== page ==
Recipe: Professional-Grade Natural Watercolors

Recipe: Professional-Grade Natural Watercolors

Making your own watercolors allows you to make an incredibly archival, high quality paint that has a more brilliant luminosity than tubed pro-quality watercolors and is free of fillers, preservatives, heavy metals, petroleum-based pigments and toxins. 

And it couldn't be simpler!



Optional Ingredients:

  • Clove or thyme essential oil (preservative)
  • Sodium benzoate (stronger preservative)
  • Oxgal (increases flow, not vegan)

1. Prepare Watercolor Medium:

6 Tbsp hot water

3 Tbsp gum arabic powder

2 Tbsp honey

1. Pour gum arabic powder into the hot water and mix until fully dissolved

2. Mix in honey

3. Optional- add 1-2 drops clove or thyme essential oil or 1/2 teaspoon of sodium benzoate as a preservative and mix thoroughly

Notes: Watercolor medium must be stored in an airtight container in the refrigerator until used (will last up to 1 year). 

This recipe makes enough medium for 20-25 full pans 

2. Prepare Watercolor Paint

Mix 1 part watercolor medium with 1 part pigment (adjust as necessary). For example, if you're using 1 Tbsp. of the watercolor base, use 1 Tbsp. pigment.

Note: Each natural pigment has different properties and behaves differently, so you will need to adjust pigment amount accordingly. For example, we find that Ultramarine Blue needs a little more pigment than 1:1, and Terre Verte needs less pigment.

Scoop pigment onto glass palette and make a small indentation on top.

Pour medium onto pigment (or use a glass dropper) and mix with a palette knife on a glass palette. If the texture feels a little gritty, add a drop or two of more medium and keep mixing.

Optional: For more thorough mixing, mix the pigment and the mixture with a glass muller by making circular motions over the paint, then using the palette knife to scrape the paint back into a pile and mulling again. See more notes on mulling at the end of this post.

3. Storing

Scoop and scrape the paint into your chosen container with the palette knife. Store in airtight jars or small aluminum tubes, or let dry into cakes or pans. If drying into cakes or pans, let dry thoroughly - ideally 3 days to a week - in a warm, dry place out of direct sunlight. For best results, fill pan 1/2 way, let dry 1 or 2 days, then fill to the top and let dry.

To fill 1 full pan, start with 1 teaspoon watercolor medium and 1 teaspoon pigment.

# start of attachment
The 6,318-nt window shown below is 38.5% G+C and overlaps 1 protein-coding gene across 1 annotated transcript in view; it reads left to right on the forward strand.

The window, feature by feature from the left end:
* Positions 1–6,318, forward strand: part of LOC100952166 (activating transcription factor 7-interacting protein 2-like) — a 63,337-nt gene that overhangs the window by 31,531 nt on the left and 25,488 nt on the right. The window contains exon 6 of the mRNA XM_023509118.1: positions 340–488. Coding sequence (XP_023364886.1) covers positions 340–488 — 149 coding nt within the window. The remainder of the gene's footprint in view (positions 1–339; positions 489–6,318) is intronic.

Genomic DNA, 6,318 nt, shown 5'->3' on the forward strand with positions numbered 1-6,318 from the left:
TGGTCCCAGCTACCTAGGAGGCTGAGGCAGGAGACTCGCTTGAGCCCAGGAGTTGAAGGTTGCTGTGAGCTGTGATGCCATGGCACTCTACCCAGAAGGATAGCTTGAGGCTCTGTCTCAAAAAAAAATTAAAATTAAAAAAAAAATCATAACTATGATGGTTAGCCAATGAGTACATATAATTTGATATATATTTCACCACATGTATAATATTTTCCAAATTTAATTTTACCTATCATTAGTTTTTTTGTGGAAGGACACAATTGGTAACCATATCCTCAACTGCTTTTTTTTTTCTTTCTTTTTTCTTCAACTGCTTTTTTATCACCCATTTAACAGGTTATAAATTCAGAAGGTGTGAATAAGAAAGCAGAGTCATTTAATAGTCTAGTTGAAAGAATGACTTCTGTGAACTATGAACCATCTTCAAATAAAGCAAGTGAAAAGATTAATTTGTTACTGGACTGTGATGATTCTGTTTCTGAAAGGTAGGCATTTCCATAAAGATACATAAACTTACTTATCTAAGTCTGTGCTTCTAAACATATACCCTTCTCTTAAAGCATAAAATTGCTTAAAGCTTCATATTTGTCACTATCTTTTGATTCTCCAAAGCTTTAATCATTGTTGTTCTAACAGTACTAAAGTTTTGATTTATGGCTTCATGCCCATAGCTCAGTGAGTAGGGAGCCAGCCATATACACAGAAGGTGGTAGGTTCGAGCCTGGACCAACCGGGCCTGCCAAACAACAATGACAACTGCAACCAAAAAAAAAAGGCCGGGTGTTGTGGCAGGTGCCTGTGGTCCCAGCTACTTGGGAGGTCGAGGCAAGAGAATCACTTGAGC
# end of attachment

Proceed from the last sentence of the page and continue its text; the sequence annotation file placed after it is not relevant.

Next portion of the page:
• If you are storing the watercolor base for an extended period, refrigerate to extend shelf life (up to 1 year). These preservative options are natural and mild so they will not preserve the paints at hot or room temperatures for long periods of time like toxic, synthetic preservatives do. 

Artist Tips

  • Add 2 drops of oxgall to increase flow of paint. Add 24 drops of glycerine to increase flow and add more vibrancy.
  • If the cakes crack when dry, make a note of which color and add more of the Gum Arabic solution next time. Alternatively, adding a few drops of glycerin helps as well.

More of a visual learner? Check out our Vibrant Earth Watercolor tutorial!


About Mulling:

-Don't press down hard, just us an even pressure of your arm's natural weight

-Move the paint around in circles or figure eight movements

-Listen for the change in sound as you move the muller, when it's getting closer to ready you'll notice it becomes quieter and has a smooth sound rather than a raspy or uneven noise.

-Lift the muller away and use the palette knife to scrape the paint back into a pile. Keep mulling until all feels easy and smooth. It might be 5 minutes, or it might be 20.

About the Ingredients:


Honey is a humectant which helps the paint retain moisture and re-wet after drying. Honey is also a natural preservative and a plasticiser, meaning that it increases the flexibility of gum Arabic (a naturally brittle binder) and prevent cracking in the pan after drying. Runny honey is best, rather than the harder variety.

Gum Arabic:

Gum Arabic is a water-soluble gum which is extracted from the acacia tree, and it acts as the glue that binds the pigment.


Like honey, glycerin is a humectant and a plasticiser which can be bought at a pharmacy (it is a common ingredient in skincare products). I use both honey and glycerin in my binder because I find too much honey to be very sticky, but either glycerin or honey would work on its own.

Clove Oil:

A natural antibacterial and antifungal agent, clove oil is an excellent preservative which stops the paint going moldy.

Interested in more recipes featuring Natural Earth Paint products? Visit our Recipes page!
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